That is exactly what Kenny Perry did.  He bought a piece of land, and built a course for regular folks.  $30 for 18 including cart on weekdays, $35 on weekends.  Annual $1000 membership for unlimited golf (which include spouse, kids under 18, and ft student kids up to age 23).  $10 cart rental.

 

I played there once and in is a nice, not fancy, down home place.  I have no idea, however, how they do financially.  But I enjoyed the atmosphere and enjoyed my round there.  And as a bonus, as I was finishing I saw a guy with a funky swing on the range and it was the man himself.  I got to meet him and chat with him.  And I saw him hanging out in the pro-shop at a card table with his buddies.  Just a regular guy.  Now a big family favorite.

post #113 of 124
Quote:
Originally Posted by imsys0042 View Post

Is this being posted from 1976? I'm surrounded by the Redneck Riveria and even on courses out in the country with the muscle shirt crowd and spitting tobacco all over the course sets you back $35. It's almost insane what is being charged by courses since thy offer no late afternoon discounts or things like that.

I just took a quick look on GolfNow. I found dozens of available 18 hole times on a bunch of courses for well under $20 (some under $10) for next weekend. A holiday weekend no less.

Golf need not cost an arm and a leg.
post #114 of 124
Quote:
Originally Posted by David in FL View Post

I just took a quick look on GolfNow. I found dozens of available 18 hole times on a bunch of courses for well under $20 (some under $10) for next weekend. A holiday weekend no less.

Golf need not cost an arm and a leg.

I moved to the wrong place. Only think that 8 days a week.
post #115 of 124
Quote:
Originally Posted by imsys0042 View Post

I moved to the wrong place. Only think that 8 days a week.

In case I wasn't clear, that was for the Pittsburgh area that I checked.

You've got a ton of cheap golf available to you, if you want....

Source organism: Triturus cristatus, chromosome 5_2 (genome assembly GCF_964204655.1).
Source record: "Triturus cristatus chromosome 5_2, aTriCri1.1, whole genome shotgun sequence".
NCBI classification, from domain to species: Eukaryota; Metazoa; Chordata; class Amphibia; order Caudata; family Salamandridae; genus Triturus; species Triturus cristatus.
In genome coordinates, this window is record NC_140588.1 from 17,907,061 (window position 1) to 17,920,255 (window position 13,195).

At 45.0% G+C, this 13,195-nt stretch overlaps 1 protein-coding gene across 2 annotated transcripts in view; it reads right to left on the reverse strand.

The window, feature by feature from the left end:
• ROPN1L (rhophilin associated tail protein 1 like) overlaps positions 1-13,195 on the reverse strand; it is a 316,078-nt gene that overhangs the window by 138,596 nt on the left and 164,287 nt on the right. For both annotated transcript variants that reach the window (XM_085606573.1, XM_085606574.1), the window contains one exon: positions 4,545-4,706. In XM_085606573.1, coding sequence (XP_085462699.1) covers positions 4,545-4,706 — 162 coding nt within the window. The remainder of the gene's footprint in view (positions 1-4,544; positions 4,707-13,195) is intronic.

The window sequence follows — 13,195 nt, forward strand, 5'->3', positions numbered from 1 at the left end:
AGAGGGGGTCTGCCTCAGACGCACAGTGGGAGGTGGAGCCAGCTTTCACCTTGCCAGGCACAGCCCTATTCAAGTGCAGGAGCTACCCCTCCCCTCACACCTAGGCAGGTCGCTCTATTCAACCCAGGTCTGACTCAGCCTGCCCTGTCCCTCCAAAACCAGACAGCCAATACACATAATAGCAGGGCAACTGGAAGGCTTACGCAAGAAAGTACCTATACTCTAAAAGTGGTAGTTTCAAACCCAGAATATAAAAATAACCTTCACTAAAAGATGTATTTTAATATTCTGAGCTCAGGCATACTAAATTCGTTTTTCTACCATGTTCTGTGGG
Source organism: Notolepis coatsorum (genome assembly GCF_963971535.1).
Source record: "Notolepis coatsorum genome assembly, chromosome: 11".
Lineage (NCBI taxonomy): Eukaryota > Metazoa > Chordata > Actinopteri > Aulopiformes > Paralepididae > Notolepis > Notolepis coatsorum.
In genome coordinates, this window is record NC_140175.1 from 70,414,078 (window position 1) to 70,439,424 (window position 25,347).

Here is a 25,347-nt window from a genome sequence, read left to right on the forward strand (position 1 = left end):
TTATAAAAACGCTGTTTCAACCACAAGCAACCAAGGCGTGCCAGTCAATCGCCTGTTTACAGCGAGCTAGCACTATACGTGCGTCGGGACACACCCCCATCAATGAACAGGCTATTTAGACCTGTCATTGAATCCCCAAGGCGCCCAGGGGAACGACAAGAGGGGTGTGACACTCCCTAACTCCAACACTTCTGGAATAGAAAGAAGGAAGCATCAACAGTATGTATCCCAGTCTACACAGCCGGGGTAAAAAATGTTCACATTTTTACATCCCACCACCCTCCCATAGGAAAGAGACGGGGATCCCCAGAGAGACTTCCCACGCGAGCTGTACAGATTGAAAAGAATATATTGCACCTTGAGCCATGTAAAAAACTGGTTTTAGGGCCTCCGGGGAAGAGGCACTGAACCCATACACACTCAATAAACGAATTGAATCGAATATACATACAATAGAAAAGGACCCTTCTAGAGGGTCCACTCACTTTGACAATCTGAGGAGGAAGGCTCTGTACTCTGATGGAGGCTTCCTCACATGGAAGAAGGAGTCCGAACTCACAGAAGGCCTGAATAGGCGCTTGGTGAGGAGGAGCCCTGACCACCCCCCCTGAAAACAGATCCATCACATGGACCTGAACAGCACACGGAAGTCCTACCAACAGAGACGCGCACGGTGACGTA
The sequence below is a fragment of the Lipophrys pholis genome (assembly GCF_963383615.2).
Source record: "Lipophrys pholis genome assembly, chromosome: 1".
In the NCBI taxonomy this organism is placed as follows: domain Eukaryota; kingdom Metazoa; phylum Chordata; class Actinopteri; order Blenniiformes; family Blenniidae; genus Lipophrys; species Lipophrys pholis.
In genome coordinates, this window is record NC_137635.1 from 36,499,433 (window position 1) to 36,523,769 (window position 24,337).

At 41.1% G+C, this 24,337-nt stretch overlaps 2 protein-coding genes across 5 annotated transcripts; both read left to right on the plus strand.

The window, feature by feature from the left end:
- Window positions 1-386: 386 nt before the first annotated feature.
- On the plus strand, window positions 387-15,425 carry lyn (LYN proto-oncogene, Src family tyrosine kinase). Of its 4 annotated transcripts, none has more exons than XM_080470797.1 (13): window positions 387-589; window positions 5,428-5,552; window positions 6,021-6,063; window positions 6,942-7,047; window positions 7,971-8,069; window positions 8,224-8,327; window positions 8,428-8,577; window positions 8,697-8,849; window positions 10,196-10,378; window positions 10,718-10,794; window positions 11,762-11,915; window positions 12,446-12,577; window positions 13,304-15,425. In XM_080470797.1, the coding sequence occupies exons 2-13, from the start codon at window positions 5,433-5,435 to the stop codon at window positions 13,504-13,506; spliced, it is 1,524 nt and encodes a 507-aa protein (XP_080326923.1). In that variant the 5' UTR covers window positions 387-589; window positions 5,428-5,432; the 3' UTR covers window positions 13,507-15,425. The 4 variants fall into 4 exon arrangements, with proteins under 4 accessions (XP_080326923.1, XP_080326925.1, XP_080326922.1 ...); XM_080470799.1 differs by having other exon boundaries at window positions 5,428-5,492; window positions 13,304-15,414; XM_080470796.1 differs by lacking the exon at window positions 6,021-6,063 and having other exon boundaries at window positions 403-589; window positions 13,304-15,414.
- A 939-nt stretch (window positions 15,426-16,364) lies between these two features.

post #116 of 124
Quote:
Originally Posted by David in FL View Post



In case I wasn't clear, that was for the Pittsburgh area that I checked.



You've got a ton of cheap golf available to you, if you want....

 



I'm confused about where he is. "Redneck Riviera" or Pittsburgh?

Not many deals for $20 that I've found on the R R. a2_wink.gif
post #117 of 124
Quote:
Originally Posted by MS256 View Post

Quote:
Originally Posted by David in FL View Post



In case I wasn't clear, that was for the Pittsburgh area that I checked.



You've got a ton of cheap golf available to you, if you want....

 



I'm confused about where he is. "Redneck Riviera" or Pittsburgh?

Not many deals for $20 that I've found on the R R. a2_wink.gif

If you're talking FL panhandle, there's a ton on GN there too....also $15 and less. Check the Hot Deals.
post #118 of 124
Quote:
Originally Posted by David in FL View Post



If you're talking FL panhandle, there's a ton on GN there too....also $15 and less. Check the Hot Deals.

 



I'm going to Orange Beach next month. I'm sure I'll play Soldiers Creek just because it's my favorite course to play (but it's not exactly cheap) but maybe I'll check around across the Florida line as well.
post #119 of 124
Quote:
Originally Posted by David in FL View Post

In case I wasn't clear, that was for the Pittsburgh area that I checked.

You've got a ton of cheap golf available to you, if you want....


Ah sorry. I didn't catch that. Yes, I've seen some of those on golf now. It's a little bit more granular than that. There is cheap golf for people if they want it. I got a hot deal on GN for $22 at a course on Tuesday but I should have gotten $23 change.

From playing around here for 5 (long, long) years there are three types of courses:

1 - higher end daily fee courses that are at a premium
2 - real goat paths in the country that charge the rates you mention
3 - Real goat paths that charge way too much and are hurting in some way

#2 you will probably have a better experience than #3 in my experience. And #3 is where my commentary is aimed at. There are too many courses that charge too much for the golf you get. The rates you found are basically at courses that are of the same standard as the $40 - $45 courses in the area. There are reasons why that can happen, namely bad management, league play that supports a tee sheet that is only half full or a membership that supports a half full tee sheet.